Although conflicts often create diasporas, it does not automatically follow that diasporic communities want to get involved in the conflict back home. The Colombian diaspora in the US, sometimes understood as a "conflict-generated" diaspora, is so fragmented that it is difficult to identify a coherent overall identity, but if the multiple groups have anything in common it is their desire to leave the violence behind.

Whatever their desires, the ability of diasporas to contribute to specific conflicts - or to peace-making - is strongly shaped by the "political opportunity structure" in the countries where they are resident. In the early stages of the Iraq war, for instance, the Bush Administration involved Kurdish representatives in decision-making and planning for postwar reconstruction. The Kurds, therefore, developed a stake in peace and saw themselves as agents of peace-keeping. After 2004, when Kurdish leaders were pushed aside, the community became less motivated to make peace work. Similarly, the 1991 Paris international peace plans for Cambodia institutionalised a role for the diaspora in postwar reconstruction, which encouraged Cambodians to return home and run for office in the elections of 1993.

These cases reveal the impact of the conscious decisions by major states and international organisations to involve diasporas in peacemaking. But more diffuse factors can have a similar effect. When the US launched its worldwide so-called War on Terror after the attacks on the Twin Towers in 2001, diasporic communities became much more uneasy about supporting liberation groups that engaged in what could readily be understood as terrorist tactics. The Tamil community, for instance, became much more reluctant to fund and support the Tamil Tigers. Although their capacity to act remained much the same, the altered political context notably inhibited the inclination of Tamils to act as peace- wreckers in Sri Lanka.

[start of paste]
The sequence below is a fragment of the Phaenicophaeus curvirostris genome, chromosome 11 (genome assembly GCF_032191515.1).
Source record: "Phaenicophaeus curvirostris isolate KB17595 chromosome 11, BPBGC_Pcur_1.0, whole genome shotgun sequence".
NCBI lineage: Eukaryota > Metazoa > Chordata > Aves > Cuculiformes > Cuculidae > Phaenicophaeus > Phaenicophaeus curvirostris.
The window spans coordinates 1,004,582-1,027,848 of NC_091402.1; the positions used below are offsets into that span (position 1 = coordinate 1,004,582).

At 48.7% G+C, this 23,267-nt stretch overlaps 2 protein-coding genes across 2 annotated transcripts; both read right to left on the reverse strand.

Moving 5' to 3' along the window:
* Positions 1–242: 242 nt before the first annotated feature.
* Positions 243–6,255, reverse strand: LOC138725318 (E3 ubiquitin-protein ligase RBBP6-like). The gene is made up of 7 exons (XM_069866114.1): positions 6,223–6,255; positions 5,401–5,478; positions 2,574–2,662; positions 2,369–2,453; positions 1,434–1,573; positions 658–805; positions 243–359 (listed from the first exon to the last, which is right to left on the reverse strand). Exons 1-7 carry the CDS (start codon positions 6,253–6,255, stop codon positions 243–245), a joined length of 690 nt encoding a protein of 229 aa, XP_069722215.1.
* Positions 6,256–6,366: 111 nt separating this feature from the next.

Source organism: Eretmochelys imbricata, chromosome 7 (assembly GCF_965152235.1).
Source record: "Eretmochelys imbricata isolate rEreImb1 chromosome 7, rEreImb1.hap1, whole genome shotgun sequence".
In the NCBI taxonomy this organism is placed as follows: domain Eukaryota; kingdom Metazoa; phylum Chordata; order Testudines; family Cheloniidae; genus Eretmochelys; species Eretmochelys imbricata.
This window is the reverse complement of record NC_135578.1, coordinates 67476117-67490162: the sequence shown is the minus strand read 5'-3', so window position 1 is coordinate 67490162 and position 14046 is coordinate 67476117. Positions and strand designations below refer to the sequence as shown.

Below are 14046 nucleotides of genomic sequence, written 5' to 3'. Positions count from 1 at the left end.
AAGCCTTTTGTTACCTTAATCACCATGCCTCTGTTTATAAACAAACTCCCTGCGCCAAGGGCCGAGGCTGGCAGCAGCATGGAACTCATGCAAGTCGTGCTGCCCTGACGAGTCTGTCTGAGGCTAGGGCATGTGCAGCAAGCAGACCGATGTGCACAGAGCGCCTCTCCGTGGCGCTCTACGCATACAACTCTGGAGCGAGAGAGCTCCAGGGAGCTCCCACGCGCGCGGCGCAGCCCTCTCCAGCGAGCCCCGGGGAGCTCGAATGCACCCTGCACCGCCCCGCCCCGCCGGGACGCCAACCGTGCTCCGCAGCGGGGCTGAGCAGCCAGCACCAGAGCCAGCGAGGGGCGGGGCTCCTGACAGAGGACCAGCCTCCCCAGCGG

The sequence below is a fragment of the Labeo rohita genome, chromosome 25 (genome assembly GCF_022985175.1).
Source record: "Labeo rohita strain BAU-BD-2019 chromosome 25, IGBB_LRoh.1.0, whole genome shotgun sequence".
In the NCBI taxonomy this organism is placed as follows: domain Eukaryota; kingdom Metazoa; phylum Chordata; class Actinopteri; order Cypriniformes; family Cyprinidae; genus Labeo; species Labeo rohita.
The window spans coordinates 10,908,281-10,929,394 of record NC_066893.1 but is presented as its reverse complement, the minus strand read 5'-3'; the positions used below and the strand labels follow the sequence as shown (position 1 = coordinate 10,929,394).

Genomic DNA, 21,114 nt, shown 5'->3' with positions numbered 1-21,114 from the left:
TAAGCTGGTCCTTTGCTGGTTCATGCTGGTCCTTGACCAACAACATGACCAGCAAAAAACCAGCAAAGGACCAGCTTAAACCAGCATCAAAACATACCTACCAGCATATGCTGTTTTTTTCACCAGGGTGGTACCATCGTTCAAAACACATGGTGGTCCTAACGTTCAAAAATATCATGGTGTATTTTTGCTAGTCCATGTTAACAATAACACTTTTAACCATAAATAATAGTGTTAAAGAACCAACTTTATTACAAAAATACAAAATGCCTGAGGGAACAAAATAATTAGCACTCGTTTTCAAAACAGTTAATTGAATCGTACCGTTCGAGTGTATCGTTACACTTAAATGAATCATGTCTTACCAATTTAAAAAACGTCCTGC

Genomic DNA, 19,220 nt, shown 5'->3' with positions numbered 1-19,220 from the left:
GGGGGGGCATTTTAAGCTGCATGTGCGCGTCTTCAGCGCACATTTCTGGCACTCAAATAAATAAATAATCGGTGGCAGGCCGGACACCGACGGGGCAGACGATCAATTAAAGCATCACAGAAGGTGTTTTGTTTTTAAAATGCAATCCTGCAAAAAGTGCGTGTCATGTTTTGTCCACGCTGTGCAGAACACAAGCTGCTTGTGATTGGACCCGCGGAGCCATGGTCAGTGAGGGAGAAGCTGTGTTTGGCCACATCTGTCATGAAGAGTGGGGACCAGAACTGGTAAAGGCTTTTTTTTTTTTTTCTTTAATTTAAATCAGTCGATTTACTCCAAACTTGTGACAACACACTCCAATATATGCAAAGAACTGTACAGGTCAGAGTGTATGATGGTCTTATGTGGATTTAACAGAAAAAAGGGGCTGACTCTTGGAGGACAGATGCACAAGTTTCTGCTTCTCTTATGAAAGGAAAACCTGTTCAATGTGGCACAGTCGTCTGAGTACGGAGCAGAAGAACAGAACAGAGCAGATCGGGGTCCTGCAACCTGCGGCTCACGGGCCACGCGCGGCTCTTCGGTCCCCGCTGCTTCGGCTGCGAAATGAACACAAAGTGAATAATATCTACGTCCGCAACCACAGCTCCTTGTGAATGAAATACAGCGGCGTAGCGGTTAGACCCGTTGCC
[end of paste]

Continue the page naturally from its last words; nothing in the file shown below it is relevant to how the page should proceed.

These brief examples indicate how policymakers can and should do a lot more to encourage positive contributions (and dissuade negative contributions) to peace-making by diasporas. Home countries could consider the example of Eritrea, which expects Eritreans abroad to pay 2 per cent of their income to fund postwar reconstruction. Host countries can and should act to outlaw diasporic activity that supports and finances groups that adopt violent means to achieve their political ends - even, perhaps, when these are claimed to be in a good cause such as overthrowing a dictator.

In a democracy, it is the government's responsibility to decide on military activities abroad, and diasporic communities wanting to influence such decisions should do so solely through the normal processes of lobbying. Diasporas can often be, as hostile stereotypes suggest, the enemies of efforts to end conflict. But they can also be mobilised as powerful allies of conflict resolution and sustainable peace-building.

- Hazel Smith is professor of international relations at Warwick University. Diasporas in Conflict: Peace-Makers or Peace-Wreckers? (edited with Paul Stares) is published by United Nations University Press, £23.99.